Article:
Tuesday, 12 April 2016

The Panama Papers

I'm just back from my annual pilgrimage to Norfolk.  Living in our stunningly beautiful yet land-locked county, I get the urge to every so often go and see the sea.  I feel it rebalances me, or something. 

I find watching the waves mildly hypnotic, and enjoy a stomp along the beach finding pretty stones, and then also the not-so-pretty items like crab's legs and fish heads, hopefully just jettisoned by a passing gull rather than the remnants of some seaside sacrifice.  There also sadly lurks the inevitable plastic detritus which is the scourge of our modern age.

Where we stay has no mobile signal so it gives me a chance to completely digitally detox too, so I had no idea what was going on with social media and barely watched any television.

Therefore The Panama Papers - which sounds to me like a book Graham Greene should have written - almost completely, gloriously, passed me by.

But for the fact that I visited a nearby hostelry and was enjoying a small alcoholic beverage, I might not have known about the latest political shenanigans until I returned home.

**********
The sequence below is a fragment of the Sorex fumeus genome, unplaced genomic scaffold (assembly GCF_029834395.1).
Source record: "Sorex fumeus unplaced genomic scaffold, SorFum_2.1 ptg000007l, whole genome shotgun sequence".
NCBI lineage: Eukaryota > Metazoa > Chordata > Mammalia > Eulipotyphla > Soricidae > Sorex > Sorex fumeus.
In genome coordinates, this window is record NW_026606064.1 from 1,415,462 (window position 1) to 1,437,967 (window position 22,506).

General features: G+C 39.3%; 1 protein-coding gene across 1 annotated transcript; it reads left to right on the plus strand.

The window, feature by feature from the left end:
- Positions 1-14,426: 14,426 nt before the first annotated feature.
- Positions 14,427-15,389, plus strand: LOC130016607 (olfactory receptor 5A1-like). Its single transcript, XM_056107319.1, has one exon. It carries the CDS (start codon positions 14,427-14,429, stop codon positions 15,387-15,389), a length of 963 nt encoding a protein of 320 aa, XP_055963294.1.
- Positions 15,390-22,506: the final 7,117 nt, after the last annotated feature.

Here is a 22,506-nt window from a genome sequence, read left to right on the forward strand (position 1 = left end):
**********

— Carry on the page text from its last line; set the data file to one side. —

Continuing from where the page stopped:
BBC News was on in the background with sound muted but complete with subtitles, so my attention turned as it so often does when there's a TV on - it's almost instinctual now isn't it?  Where there's a screen there's a human gaze, fixed, staring at its contents.

I discovered the Prime Minister of Iceland had resigned, except now they're saying that he hasn't actually resigned, merely stepped aside - what is this, a bizarre political country dance?

And there was David Cameron, looking earnest, saying something about he didn't have shares, then he did have shares, but then he sold the shares.  In truth it was as hard to keep up with the subtitles as it was with the speed with which his story kept changing.

As pointed out by some it's all a bit reminiscent of Father Ted and 'the money was just resting in my account'.  Except this isn't a comedy, this is all too real.  

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